Those who wouldn’t abide would fall foul foul to his demands.
Engaging the Fans
Winning football matches does help this, but there is so much more to engaging the supporters than simply churning out three points.
“We need to be able to transmit with our behaviours, our intentions,” said Arteta. This can be seen from the top down, where a major boardroom overhaul took place that saw Vinai Venkatesham become the main man after the departure of head of football Raul Sanllehi. How much impact Arteta has had on the off-field occurrences is not fully known, but his footprint remains formed in every aspect of the club.
A new recruitment drive fronted by himself and Edu has provided more clarity to supporters who for years have felt a strong disconnect between themselves and the club. It’s not perfect, but we as fans all have a better understanding of what the Arsenal are looking to do, the stages with which they will take place, backed by a strategy far more transparent than in recent years.
Being in Europe & Fighting for Trophies
Arsenal finished eighth last season. Abysmal. No two ways about it, it was the hardest campaign to endure for large sections of the fanbase. Even those old enough to remember 1994/95 may still argue last term was incomprehensible.
What it did do, was finish with silverware and a place in Europe. Arteta insisted that anything other than European football and fighting for trophies “is not good enough”. Sure, such claims would be made by whomever resumed the duties, but he put those words in practice.
It wasn’t smooth, nor was it the in the manner we’d hoped for, but Champions League football was already way beyond our reach early into the season. Ensuring we competed in – at the least – the Europa League, but doing so via an FA Cup run that saw us lift a 14th title in one of the hardest routes to a final we’ve had was magical.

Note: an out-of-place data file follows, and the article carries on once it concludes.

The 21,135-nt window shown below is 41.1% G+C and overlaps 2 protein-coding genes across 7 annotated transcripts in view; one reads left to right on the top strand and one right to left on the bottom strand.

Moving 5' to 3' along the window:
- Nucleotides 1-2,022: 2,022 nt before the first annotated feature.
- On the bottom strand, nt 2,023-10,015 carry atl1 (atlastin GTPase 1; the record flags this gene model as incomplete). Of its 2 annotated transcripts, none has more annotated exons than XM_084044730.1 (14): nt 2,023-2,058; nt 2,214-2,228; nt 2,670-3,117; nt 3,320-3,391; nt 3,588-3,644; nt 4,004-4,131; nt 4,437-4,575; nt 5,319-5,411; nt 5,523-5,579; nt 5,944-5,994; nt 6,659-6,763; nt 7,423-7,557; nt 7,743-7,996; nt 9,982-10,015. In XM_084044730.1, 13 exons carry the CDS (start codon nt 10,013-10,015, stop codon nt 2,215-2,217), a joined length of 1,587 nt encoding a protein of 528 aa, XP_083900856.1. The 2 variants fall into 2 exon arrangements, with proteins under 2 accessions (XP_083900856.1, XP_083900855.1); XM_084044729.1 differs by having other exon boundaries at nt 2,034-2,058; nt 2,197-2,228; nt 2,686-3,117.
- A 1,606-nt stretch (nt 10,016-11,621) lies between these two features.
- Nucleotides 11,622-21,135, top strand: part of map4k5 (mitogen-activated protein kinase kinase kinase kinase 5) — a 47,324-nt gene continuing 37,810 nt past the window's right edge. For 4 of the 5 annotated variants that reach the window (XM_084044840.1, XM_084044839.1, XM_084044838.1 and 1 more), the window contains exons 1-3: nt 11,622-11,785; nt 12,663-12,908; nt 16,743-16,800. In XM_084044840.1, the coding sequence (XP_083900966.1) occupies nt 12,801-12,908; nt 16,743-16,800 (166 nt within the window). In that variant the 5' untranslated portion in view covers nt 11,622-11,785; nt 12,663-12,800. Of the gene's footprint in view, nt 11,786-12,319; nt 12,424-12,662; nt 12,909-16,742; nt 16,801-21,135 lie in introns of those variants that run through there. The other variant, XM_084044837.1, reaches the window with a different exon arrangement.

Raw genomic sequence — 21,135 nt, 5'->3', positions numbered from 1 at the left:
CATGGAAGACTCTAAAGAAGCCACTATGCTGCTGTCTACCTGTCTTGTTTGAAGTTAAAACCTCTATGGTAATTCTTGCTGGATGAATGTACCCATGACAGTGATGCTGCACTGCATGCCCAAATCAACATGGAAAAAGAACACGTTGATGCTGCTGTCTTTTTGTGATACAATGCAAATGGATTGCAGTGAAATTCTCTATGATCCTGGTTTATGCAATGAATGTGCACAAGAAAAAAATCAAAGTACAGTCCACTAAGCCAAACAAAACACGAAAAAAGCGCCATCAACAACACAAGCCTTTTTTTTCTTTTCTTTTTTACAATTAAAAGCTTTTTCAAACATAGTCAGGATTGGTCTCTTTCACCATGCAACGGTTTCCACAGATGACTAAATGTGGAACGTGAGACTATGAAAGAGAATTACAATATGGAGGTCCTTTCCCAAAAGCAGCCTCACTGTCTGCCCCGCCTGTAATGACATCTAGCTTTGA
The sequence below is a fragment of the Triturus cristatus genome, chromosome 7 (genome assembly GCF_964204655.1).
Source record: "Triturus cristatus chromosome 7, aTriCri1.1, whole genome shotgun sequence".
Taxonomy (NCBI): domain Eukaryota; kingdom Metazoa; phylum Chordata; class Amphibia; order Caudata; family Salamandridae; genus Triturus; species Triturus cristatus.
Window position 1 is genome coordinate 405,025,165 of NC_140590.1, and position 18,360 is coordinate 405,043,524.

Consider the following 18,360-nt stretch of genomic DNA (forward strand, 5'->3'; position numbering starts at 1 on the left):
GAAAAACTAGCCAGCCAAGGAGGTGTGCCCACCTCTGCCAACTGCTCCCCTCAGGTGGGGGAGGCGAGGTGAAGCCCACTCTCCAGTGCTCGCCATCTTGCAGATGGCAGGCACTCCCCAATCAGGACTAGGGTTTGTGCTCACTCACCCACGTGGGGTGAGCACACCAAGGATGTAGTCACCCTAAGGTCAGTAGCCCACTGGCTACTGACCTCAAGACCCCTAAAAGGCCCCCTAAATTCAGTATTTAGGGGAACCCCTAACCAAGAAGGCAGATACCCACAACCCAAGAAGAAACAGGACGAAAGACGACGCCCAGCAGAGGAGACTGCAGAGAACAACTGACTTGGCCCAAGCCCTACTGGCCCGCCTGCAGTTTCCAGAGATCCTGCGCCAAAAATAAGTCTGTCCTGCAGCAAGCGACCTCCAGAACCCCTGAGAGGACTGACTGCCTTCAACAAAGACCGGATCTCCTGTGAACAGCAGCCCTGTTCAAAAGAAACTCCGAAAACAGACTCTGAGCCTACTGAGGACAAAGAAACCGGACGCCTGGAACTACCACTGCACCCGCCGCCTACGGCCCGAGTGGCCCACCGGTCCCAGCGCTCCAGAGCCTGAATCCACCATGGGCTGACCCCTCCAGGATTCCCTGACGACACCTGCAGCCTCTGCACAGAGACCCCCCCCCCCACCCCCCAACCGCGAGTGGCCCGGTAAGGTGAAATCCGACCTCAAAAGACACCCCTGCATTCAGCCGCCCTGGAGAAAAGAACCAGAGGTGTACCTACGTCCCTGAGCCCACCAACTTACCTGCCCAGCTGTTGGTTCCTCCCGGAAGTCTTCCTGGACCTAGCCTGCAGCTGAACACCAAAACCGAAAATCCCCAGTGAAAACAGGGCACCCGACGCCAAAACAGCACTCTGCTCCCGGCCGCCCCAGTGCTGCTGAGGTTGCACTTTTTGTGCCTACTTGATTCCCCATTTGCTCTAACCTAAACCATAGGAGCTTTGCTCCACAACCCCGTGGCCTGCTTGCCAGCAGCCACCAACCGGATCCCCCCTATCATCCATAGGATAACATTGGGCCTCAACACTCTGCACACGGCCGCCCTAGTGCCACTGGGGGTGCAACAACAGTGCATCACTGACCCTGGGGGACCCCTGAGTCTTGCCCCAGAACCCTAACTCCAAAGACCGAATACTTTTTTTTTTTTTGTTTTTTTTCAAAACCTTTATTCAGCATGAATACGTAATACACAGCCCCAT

Once again he made a vow, and he followed through.
Keeping Hold of Current Arsenal Players & Signing New Ones
While his words in such instances were never promises per say, repeatedly we were kept informed about how the handling of Gabriel Martinelli, Bukayo Saka and Aubameyang’s contract extensions. If he was ‘confident’, he said so.
At this point, when Arteta says he’s confident, so am I. Saka and Martinelli enjoyed breakthrough seasons that prompted talk of moves away, but while there wasn’t much doubt over the Brazilian, the Saka situation began to get hairy. Liverpool and the like were hovering around, but the Spaniard continued to keep us in the loop with his personal feelings towards the developments.
With the Aubameyang situation, again the word ‘confident’ was mentioned, with increasing levels of endorsement every passing week.
Throughout the transfer window he maintained belief in the club’s activities, as well as how much backing he was receiving from the much-maligned Kroenke family.
If he has reason to believe in what Arsenal are doing internally, I have no reason to assume otherwise. In the end, he came through with the Partey deal.
He won’t get it right every time. Of course not. But there is no reason to doubt the words the man speaks. As of yet, he’s fulfilled his oath to the club and not led us astray. Long may that continue.